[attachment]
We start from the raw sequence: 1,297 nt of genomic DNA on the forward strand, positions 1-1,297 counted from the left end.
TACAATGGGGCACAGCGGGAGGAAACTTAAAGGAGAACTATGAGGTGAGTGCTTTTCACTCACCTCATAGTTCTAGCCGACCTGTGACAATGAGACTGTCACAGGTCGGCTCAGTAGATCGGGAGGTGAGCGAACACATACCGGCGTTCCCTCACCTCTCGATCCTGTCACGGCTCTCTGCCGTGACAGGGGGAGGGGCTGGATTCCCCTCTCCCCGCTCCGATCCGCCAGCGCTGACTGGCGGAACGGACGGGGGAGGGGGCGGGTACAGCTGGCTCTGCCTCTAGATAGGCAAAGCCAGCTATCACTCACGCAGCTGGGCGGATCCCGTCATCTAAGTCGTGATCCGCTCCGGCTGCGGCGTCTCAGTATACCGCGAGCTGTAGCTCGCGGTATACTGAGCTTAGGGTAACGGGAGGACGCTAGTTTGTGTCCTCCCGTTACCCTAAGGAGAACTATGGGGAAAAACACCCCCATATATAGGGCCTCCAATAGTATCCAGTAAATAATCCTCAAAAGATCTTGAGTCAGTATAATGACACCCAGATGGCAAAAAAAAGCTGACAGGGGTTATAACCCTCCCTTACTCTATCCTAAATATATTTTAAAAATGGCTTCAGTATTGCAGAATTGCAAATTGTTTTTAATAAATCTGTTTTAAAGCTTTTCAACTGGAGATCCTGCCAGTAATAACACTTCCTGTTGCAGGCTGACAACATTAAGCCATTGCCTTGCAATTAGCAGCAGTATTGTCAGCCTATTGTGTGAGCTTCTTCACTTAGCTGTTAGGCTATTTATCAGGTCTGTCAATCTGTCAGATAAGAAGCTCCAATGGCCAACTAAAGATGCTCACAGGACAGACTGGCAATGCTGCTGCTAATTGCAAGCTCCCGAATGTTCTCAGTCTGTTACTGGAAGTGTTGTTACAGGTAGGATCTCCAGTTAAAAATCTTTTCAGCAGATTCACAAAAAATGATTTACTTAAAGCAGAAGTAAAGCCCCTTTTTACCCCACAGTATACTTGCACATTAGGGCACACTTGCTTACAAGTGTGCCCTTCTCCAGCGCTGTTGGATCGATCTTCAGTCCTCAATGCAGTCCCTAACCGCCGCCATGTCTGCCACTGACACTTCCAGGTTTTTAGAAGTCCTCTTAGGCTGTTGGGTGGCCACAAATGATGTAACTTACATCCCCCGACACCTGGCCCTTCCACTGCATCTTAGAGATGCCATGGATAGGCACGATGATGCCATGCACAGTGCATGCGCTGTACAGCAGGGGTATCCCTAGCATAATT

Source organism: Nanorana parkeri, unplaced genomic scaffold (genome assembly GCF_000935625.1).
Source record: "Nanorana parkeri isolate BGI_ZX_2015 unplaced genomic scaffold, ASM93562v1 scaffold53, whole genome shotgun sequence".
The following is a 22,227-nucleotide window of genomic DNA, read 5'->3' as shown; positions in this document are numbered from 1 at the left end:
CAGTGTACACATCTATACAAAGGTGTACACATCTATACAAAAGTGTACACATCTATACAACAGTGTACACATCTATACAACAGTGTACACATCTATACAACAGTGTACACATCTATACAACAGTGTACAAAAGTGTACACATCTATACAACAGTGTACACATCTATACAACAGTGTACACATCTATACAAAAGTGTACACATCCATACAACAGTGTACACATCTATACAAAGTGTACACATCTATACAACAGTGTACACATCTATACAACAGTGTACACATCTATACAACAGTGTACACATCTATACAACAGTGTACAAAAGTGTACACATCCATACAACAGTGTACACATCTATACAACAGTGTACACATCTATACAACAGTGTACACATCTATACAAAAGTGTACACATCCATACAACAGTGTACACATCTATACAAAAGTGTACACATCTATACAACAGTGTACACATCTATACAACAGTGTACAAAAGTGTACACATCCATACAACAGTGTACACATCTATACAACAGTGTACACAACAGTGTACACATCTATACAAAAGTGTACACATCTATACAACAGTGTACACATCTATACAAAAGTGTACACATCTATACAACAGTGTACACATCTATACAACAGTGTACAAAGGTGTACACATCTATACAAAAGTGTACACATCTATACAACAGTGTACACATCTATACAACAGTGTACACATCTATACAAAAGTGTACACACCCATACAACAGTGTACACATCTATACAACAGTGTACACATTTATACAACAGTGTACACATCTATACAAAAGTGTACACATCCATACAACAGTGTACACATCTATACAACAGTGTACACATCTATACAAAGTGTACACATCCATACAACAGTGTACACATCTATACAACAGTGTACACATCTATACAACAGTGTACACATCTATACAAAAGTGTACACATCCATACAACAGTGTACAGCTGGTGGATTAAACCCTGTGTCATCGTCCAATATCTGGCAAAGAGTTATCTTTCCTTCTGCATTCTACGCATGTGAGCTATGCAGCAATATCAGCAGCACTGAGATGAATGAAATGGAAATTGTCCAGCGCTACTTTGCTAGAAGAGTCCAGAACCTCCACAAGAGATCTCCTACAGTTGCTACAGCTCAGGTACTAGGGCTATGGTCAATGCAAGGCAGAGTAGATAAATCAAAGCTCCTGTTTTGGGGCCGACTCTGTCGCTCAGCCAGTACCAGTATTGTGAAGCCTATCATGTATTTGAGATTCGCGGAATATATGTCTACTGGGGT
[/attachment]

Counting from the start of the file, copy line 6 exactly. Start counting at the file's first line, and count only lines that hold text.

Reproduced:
CAGTGTACACATCTATACAAAGGTGTACACATCTATACAAAAGTGTACACATCTATACAACAGTGTACACATCTATACAACAGTGTACACATCTATACAACAGTGTACACATCTATACAACAGTGTACAAAAGTGTACACATCTATACAACAGTGTACACATCTATACAACAGTGTACACATCTATACAAAAGTGTACACATCCATACAACAGTGTACACATCTATACAAAGTGTACACATCTATACAACAGTGTACACATCTATACAACAGTGTACACATCTATACAACAGTGTACACATCTATACAACAGTGTACAAAAGTGTACACATCCATACAACAGTGTACACATCTATACAACAGTGTACACATCTATACAACAGTGTACACATCTATACAAAAGTGTACACATCCATACAACAGTGTACACATCTATACAAAAGTGTACACATCTATACAACAGTGTACACATCTATACAACAGTGTACAAAAGTGTACACATCCATACAACAGTGTACACATCTATACAACAGTGTACACAACAGTGTACACATCTATACAAAAGTGTACACATCTATACAACAGTGTACACATCTATACAAAAGTGTACACATCTATACAACAGTGTACACATCTATACAACAGTGTACAAAGGTGTACACATCTATACAAAAGTGTACACATCTATACAACAGTGTACACATCTATACAACAGTGTACACATCTATACAAAAGTGTACACACCCATACAACAGTGTACACATCTATACAACAGTGTACACATTTATACAACAGTGTACACATCTATACAAAAGTGTACACATCCATACAACAGTGTACACATCTATACAACAGTGTACACATCTATACAAAGTGTACACATCCATACAACAGTGTACACATCTATACAACAGTGTACACATCTATACAACAGTGTACACATCTATACAAAAGTGTACACATCCATACAACAGTGTACAGCTGGTGGATTAAACCCTGTGTCATCGTCCAATATCTGGCAAAGAGTTATCTTTCCTTCTGCATTCTACGCATGTGAGCTATGCAGCAATATCAGCAGCACTGAGATGAATGAAATGGAAATTGTCCAGCGCTACTTTGCTAGAAGAGTCCAGAACCTCCACAAGAGATCTCCTACAGTTGCTACAGCTCAGGTACTAGGGCTATGGTCAATGCAAGGCAGAGTAGATAAATCAAAGCTCCTGTTTTGGGGCCGACTCTGTCGCTCAGCCAGTACCAGTATTGTGAAGCCTATCATGTATTTGAGATTCGCGGAATATATGTCTACTGGGGT